BATON ROUGE, LA (WAFB) - Inside a neat, clean building on Greenwell Springs Road, Reverend Rodney Robertson counseled a young couple ready to get married.
The couple nodded as he reminded them that they were marrying their spouse's family and what that entails. He said to always support each other, "so when the storms of life come, you have each other's back."
Back in 2013, Robertson had no idea that his own sister Marcella Robertson would lead him to a first-ever experience. A direct lesson in the power of prayer. Marcella had utterly collapsed.
As Rev. Robertson sat in the church's sanctuary, crosses surround him. His eyes momentarily misted as he spoke.
"Even today, I still get touched by it," Rev. Robertson said. "Because even though I've been in ministry 22 years, I mean for this to happen to my sister, I think at that time she was 28 years old, and for me to see a miracle like this, evolve before my eyes, it was amazing!"
On the first day of 2013, Marcella had collapsed while visiting their mother and was taken to Lallie Kemp Hospital in Independence, a facility serving all the Florida parishes.
"I was in a coma," Marcella said.
She said the doctors had told her family that she might not live for more than 72 hours. Her face, arm and hand were twisted and contorted. She could hear people in the emergency room, but could not manage to say a word.
Her brother Rev. Rodney and her other brother, both true believers, stood by her side as doctors moved in and out of the room.
"The doctors are coming in and out. They're like 'we're running tests,'" Rodney said.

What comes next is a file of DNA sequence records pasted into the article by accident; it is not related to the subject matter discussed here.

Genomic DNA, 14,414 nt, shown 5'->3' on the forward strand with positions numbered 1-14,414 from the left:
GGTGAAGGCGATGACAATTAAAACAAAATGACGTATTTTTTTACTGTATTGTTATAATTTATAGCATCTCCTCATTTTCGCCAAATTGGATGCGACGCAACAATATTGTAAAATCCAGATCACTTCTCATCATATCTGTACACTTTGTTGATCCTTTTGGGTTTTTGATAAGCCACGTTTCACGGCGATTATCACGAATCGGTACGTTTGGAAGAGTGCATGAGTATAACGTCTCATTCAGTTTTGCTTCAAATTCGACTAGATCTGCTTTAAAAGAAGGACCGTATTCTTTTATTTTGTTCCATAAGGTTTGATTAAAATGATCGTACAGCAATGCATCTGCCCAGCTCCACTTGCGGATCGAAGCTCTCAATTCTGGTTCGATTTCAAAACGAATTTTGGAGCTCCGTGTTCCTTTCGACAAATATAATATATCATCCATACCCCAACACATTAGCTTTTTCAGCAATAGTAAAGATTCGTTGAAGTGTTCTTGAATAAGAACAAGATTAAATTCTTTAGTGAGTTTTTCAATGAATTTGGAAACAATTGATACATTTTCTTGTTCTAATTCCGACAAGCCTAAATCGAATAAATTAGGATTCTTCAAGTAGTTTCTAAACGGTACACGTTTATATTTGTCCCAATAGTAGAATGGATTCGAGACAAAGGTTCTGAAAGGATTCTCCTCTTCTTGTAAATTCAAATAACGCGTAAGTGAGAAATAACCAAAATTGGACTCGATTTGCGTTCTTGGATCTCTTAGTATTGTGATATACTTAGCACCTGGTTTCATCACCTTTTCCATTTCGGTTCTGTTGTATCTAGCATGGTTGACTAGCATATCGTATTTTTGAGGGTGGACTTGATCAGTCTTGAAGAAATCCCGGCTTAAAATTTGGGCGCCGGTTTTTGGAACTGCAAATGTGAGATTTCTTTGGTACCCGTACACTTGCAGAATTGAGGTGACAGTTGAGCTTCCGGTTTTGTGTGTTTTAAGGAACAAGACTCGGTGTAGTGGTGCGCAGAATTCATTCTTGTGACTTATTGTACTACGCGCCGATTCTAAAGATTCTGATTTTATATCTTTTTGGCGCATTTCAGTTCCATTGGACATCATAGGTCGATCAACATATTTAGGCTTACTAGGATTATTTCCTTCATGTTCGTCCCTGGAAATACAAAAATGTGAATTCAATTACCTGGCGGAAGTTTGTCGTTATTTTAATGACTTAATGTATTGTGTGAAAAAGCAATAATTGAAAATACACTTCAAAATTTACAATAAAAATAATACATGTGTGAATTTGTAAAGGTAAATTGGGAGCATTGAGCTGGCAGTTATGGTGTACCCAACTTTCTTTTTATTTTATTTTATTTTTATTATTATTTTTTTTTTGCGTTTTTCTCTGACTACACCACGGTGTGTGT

Marcella, though she was very near them, could not communicate with them. It was frustrating.
"I could hear, but not really respond," Marcella said.
The reverend said doctors were discussing as they moved around her, "We think it's a stroke, but we're not sure if it's a stroke or not."
"My face had severe spasms. My tongue was swollen to my nose. My hand was drawn completely up to my chest," Marcella said, remembering some of her symptoms,
She said it felt like she was in a coma and had been unconscious for three days. Rev. Robertson said left with little he could do, he called on God.
"I didn't have any words to say. I didn't have no three steps or long prayer. I just started speaking the name of Jesus. I just started praying Jesus all over her."
He leaned down close to Marcella's ear, which she said she remember happening.
"He just said, Marcy, if you can hear me, we're gone beat this," she remembered him saying.
That's when Rev. Robertson said the miracle happened as he and his brother are praying.
"While I'm worshiping, speaking Jesus over her, her face began to come back into alignment," Rev. Robertson said. "And her arm which was drawn up, began to relax and unfold. And then, she began to release tears down her face, And she was like 'Brother, brother!' I said, 'I'm your brother!'"
Rev. Robertson said the doctors came in and asked what happened. The family stood at a loss for words for a moment, but then told them they had prayed.
Marcella was stabilized at Lallie Kemp and then transferred to a rehab facility in St. Tammany Parish. She began a long and painful journey as she learned to walk and talk all over again.
At the time of her crisis, Marcella had an 8-month-old son in the house with her older daughter Mya. Micah, as an infant was demanding.
His Uncle Rodney, the pastor, said because of his job, he could shift his duties and pretty much become a daddy for Micah. The family rallied around her.
Now three years later, there are still lingering signs of the stroke, the trauma. Marcella's leg is still missing about 25 percent of its mobility. That and a remaining loss of motor control in her hands means that she cannot yet go back to work.
They live in government subsidized housing in Greenwell Springs. The money she receives pays the bills, and she said the end of the month is rough because the money runs out.